The war on drugs must be fought. The drug menace is international evil, driven by powerful forces of evil. This is still the case. It has for too long victimized our people with impunity.
But the war on drugs is fought ultimately because those forces of evil disrespect human lives. They are evil because they destroy human lives, human futures and human culture, particularly in the Philippines. For cheap money, they bring their victims to chemically induced highs, but cook and extinguish their brains till little is left of the human being. In this way, they destroy whole families and whole communities. They attack the entire nation. The President has declared that the Philippines, corrupted by these drugs in all levels of government, local and national, and even in its security and its law enforcement agencies, is a narcotic state. Pushback is needed.
Why war on drugs is being fought
But not in the way it is being done. If the war on drugs is fought out of respect for human life, it must be guided by respect for human life. The President must be the first to cry out for this because that is why he is fighting the war in the first place, out of his love for the country, and especially out of his love for the poor. Where security and police forces are already flawed because of their vulnerability to corruption and disrespect for human life, even more care must be taken to lead them on the straight path, to direct them to destroy the enemy, and not the victims of the enemy. Certainly, the President must rally his forces to win the war and to legitimately defend their lives against the onslaughts of the enemy. At the same time, he must be keen not to encourage the dark culture of death against which he is fighting his war in the first place. High numbers of people killed dahil nanlaban – because they resisted – do not indicate the war on drugs being won.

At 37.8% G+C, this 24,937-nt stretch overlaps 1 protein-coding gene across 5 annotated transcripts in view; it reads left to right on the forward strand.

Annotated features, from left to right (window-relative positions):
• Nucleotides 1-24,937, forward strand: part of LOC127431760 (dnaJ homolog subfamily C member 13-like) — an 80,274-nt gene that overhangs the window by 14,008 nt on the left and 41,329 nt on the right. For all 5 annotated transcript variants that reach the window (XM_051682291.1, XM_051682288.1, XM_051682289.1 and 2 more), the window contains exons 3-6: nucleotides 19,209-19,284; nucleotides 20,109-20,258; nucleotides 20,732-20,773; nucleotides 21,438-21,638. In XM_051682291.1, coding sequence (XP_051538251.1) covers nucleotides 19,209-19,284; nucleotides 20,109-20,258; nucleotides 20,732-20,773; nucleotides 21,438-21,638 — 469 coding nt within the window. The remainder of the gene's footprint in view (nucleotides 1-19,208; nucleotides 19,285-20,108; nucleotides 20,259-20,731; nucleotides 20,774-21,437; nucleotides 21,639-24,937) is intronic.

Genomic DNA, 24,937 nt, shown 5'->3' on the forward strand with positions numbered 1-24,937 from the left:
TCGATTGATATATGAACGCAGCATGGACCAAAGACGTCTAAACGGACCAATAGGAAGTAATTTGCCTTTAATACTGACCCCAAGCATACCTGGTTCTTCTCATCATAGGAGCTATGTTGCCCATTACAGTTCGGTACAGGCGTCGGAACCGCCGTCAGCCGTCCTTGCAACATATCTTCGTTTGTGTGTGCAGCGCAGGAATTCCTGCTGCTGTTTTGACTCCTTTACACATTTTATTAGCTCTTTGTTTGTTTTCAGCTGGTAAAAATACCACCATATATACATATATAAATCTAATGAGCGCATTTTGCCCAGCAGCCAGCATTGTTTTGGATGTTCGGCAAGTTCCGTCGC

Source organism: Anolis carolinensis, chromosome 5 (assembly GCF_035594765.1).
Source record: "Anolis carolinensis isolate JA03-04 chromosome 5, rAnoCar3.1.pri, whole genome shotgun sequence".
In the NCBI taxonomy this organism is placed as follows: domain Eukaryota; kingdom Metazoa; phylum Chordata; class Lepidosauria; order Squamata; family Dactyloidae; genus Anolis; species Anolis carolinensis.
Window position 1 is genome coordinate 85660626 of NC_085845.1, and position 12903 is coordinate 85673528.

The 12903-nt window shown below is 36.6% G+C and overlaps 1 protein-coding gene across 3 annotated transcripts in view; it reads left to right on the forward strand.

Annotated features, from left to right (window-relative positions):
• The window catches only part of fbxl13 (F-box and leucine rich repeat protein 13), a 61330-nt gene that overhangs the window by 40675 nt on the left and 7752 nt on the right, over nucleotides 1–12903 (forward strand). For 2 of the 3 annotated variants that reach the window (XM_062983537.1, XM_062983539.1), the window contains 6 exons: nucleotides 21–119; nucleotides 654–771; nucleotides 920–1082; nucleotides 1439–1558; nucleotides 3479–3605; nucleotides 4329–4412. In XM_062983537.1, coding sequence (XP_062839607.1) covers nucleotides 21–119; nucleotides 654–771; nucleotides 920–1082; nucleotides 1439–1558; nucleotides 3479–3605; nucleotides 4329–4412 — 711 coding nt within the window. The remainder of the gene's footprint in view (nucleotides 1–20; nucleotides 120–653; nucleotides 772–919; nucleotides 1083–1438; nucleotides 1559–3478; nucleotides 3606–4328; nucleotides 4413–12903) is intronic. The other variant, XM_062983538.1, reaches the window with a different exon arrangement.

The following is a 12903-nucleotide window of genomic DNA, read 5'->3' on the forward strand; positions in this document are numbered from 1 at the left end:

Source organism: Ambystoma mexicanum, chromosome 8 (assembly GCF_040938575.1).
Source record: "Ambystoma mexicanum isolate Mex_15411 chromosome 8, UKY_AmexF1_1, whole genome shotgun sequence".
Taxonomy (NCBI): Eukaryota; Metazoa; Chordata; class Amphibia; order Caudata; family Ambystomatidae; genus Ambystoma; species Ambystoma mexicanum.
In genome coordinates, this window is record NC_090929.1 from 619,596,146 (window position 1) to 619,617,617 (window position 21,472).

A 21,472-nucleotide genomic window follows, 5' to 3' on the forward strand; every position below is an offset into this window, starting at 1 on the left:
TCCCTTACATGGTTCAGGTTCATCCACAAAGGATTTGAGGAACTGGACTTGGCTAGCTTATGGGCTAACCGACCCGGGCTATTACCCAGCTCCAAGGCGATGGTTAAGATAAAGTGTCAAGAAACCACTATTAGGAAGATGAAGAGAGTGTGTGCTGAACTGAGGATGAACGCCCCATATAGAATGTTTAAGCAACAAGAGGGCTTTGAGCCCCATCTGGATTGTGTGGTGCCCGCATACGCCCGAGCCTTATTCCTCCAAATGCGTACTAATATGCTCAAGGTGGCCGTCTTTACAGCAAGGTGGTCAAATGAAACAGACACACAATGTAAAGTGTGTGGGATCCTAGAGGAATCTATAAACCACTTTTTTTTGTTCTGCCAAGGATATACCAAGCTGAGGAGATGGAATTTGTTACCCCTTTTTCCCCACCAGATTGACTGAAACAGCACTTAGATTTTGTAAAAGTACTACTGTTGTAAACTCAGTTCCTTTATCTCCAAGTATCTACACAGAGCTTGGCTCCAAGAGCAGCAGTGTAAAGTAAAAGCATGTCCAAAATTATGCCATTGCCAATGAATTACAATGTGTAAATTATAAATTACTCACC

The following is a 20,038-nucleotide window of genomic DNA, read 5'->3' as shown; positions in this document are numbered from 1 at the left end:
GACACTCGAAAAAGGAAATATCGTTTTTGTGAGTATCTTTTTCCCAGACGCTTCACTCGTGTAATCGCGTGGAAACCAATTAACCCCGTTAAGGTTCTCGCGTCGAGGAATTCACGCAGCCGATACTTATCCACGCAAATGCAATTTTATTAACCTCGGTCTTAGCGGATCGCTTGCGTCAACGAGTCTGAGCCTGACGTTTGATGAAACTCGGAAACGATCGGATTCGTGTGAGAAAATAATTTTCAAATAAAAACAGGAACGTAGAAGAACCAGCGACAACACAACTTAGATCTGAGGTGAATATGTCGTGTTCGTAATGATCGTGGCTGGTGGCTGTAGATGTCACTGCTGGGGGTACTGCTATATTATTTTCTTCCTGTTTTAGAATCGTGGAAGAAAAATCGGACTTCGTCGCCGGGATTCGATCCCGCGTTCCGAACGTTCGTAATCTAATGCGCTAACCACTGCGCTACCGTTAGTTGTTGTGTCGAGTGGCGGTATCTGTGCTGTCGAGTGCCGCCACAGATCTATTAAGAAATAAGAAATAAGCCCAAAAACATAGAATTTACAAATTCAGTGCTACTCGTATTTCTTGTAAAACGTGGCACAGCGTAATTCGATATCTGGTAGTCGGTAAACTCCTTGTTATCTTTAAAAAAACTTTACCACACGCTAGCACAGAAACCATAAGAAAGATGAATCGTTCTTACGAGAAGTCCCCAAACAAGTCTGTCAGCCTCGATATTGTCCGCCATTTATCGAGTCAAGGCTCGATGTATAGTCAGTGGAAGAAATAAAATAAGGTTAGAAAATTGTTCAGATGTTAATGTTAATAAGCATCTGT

Where the President himself was shocked at the extent of the use of drugs in this country and its corruptive effects, it may be helpful for him not only to declare that we are now a narcotic state but to make the nation aware of who exactly the big players are and where exactly the big distribution centers are located. He may wish to explain the operations of security forces against a strategy of winning against strategic targets. He may wish to tell us that if the war on drugs was not won within six months, where the nation now is in its strategy of winning this war. He may wish to help us understand how he measures his successes, or even his failures.
He may acknowledge that since his war on drugs many groups in civil society and in faith-based communities are contributing to the war on drugs through personal and communal efforts at battling illegal drugs and helping their hapless victims.
He also may wish to state unequivocally that the killing of a Kian at 17 does not advance the war on drugs. It debases it.
Not too long ago, human rights lawyers associated with the Center Against Illegal Drugs (CAID) of the Ateneo de Davao University conducted a three-day seminar in Samal for law enforcers from Mindanao on human-rights-based law enforcement. The intervention was very well received by the law enforcers. For many of them it was the first time they had been given the opportunity to reflect systematically on their responsibilities as law enforcers in the protection of human rights. Perhaps something like this may be done in other parts of the country in order that our security forces gain personal insight into their responsibility to protect and not destroy, nor even to instrumentalize, human life.
The war on drugs is a battle for human life, for human dignity and the integrity of human society in the Philippine context. The enemy of the war on drugs is not human rights. The enemy of the war on drugs is thinking a President will be pleased with large numbers of chalked-up deaths “dahil nanlaban” that have no demonstrated strategic value in winning the war; or it is the Commander in Chief giving the troops the impression that the murder of such as Kian at 17 is defensible in the context of a narcotic state.
The death of Kian is not defensible. He was only 17. Think of all the possibilities killed. Think of his goodness extinguished. Think of his bereaved family, friends and nation.
Justice for Kian!
The author is the president of the Ateneo de Davao University.